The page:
High-level opposition had developed within the Reagan administration to building neutron missile warheads and artillery shells, putting in doubt a once-certain production decision by the new president, according to administration sources.
One source for this opposition: several new, high-ranking State and Defense department officials who have been impressed by arguments from European NATO allies.
These NATO officials have said that a change in the Carter policy, which called for deferring neutron production, would reopen the political, antinuclear debate in Europe and endanger the agreed-upon alliance decision to go ahead with more powerful medium-range nuclear missiles.
There is also an Energy Department concern that not enough of the nuclear material tritium is available to support a neutron weapons building program without hurting other nuclear warhead projects.
The neutron question will be discussed, but probably not settled, at an interagency meeting scheduled this week at the Pentagon.
Although Defense Secretary Caspar W. Weinberger last month said he favored going ahead with the new generation of short-range nuclear weapons, echoing statements made during the campaign last year by President Reagan, these new foreign policy and nuclear material concerns have been enough to hold up and perhaps kill a production decision.
The major influence to drop immediate production of the neutron weapons, sources said, is concern voiced by leaders of the NATO countries last month following Weinberger's statements.
British and West German officials have told Reagan officials that the Europeans would not accept neutron weapons, primarily because they are designed to be used on their soil.
A decision to build the weapon would harm the NATO plan adopted in December 1979 to put more powerful, medium-range nuclear Pershing II and ground-launched cruise missiles in Western Europe.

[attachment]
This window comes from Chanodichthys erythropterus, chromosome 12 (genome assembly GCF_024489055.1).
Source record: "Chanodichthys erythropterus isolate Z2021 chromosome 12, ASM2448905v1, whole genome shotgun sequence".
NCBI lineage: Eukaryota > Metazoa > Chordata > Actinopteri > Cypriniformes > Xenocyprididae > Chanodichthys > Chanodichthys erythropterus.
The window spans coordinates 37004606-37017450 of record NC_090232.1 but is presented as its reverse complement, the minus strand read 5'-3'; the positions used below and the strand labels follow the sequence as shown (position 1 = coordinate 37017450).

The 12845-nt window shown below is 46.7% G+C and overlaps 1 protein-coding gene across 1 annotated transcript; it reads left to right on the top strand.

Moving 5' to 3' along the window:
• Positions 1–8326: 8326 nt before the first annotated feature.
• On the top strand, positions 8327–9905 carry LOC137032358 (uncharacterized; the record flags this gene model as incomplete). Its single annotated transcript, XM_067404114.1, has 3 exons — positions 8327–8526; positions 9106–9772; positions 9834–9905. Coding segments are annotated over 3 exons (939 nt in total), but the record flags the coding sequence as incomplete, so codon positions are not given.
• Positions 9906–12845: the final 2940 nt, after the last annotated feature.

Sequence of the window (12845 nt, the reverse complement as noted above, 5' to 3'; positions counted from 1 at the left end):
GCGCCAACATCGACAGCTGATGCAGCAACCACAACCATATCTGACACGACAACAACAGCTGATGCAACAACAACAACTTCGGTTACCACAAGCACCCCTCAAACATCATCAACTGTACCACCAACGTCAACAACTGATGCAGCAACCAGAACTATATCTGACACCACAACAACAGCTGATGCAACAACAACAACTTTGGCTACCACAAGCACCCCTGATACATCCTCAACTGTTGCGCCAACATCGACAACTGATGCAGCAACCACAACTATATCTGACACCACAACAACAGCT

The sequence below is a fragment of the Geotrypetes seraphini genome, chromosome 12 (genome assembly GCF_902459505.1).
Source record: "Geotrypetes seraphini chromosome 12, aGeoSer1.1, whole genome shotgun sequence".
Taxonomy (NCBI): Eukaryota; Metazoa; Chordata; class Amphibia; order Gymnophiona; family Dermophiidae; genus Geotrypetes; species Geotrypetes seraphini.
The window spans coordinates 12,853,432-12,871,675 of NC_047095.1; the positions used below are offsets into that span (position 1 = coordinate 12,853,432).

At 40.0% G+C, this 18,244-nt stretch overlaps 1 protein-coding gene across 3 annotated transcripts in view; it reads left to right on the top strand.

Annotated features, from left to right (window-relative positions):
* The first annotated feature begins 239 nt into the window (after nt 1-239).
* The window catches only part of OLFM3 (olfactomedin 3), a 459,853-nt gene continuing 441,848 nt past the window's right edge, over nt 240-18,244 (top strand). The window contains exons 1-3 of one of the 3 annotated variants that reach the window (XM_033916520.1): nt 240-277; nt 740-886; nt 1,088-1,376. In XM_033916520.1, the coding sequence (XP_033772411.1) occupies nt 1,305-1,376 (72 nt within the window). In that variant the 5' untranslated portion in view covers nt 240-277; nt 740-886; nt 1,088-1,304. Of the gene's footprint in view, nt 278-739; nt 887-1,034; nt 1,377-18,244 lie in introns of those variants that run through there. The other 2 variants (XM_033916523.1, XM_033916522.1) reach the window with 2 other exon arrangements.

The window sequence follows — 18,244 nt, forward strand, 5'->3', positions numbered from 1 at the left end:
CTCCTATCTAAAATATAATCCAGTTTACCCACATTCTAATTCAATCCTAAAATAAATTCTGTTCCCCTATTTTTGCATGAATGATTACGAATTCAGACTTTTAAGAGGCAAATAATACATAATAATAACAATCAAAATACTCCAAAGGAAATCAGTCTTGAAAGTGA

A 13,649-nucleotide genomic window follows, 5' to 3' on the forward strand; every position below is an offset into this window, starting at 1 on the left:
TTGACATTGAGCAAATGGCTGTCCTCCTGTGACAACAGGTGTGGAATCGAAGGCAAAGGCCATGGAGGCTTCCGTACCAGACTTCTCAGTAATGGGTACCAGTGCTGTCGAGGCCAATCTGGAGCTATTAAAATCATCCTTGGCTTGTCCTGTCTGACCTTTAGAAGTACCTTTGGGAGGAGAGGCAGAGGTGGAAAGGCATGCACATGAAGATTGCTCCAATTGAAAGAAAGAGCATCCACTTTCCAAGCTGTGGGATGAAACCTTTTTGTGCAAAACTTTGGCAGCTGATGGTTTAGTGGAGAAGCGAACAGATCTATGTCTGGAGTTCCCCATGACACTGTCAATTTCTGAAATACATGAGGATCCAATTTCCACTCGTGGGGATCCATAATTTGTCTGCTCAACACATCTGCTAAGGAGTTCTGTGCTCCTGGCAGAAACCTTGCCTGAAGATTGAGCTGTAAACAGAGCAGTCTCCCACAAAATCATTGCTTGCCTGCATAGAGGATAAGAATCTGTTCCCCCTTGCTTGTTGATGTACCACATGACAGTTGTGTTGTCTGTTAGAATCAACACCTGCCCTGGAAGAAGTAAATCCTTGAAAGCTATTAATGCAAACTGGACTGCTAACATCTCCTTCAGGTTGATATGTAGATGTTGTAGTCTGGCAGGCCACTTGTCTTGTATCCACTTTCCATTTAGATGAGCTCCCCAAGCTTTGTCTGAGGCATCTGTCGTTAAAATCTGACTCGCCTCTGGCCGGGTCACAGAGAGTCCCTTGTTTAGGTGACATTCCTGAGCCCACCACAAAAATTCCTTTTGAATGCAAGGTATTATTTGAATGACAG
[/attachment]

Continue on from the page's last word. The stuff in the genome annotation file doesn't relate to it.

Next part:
Under a 1978 decision by former president Carter, production has begun on about 350 low-yield 56-mile-range lance nuclear warheads, which could be converted to neutron with insertion of a device made primarily with radioactive tritium.
A new version of the 8-inch, 20-mile-range nuclear artillery shell, which also could be converted to neutron with the tritium device, is now in final engineering development.
Proponents of neutron weapons on Capitol Hill had tried to get the Carter and Reagan administrations to build the tritum inserts and store them in the United States, shipping them to Europe for mating with the Lance warheads and artillery shells only when there was a military crisis.
The shortage of tritium is being cited as another reason for not going ahead with immediate production of the neutron weapons or the insert devices. The materials shortage stems from competing demands of the major strategic nuclear weapons building program that is already under way and others planned by the Reagan administration.
The United States has embarked on its biggest nuclear weapons program in history with new warheads for its Minuteman III missiles now being produced, new Trident warheads for sub-launched missiles, new air-launched cruise missiles, strategic and tactical bombs, with the Lance and artillery shells coming along. Also waiting to be put into production are warheads for the Pershing IIs and ground-launched cruise missiles.
The Army has been pushing for a quick Reagan administration decision to reverse the Carter approach and go ahead with neutron production. Army officers have told Congress that if the order to begin building were made before mid-1981, there would be no impact created by the Carter delay in Lance neutron warhead production.
If the go-ahead were held up two years, it would take an additional two years to build the tritium inserts, they say.
What is worse from an Army point of view is that the low-yield, not-converted-to-neutron Lance warheads and artillery shells have only about one-third the nuclear power of weapons now deployed.
If the delay in building the tritium inserts looks permanent, Army officers claim they will need additional weapons to carry out the mission assigned to the nuclear warheads and shells.
Neutron weapons, in effect, are very low-yield hydrogen bombs which have radiation as their main killing mechanism, rather than heat and blast as do normal nuclear weapons.
The military services wanted the neutron devices because they would create less collateral damage on the European battlefield. Thus, they would be more likely to be used in the event of a Soviet invasion than larger yield weapons, these officials argued, and thus were more effective deterrents to the Soviets.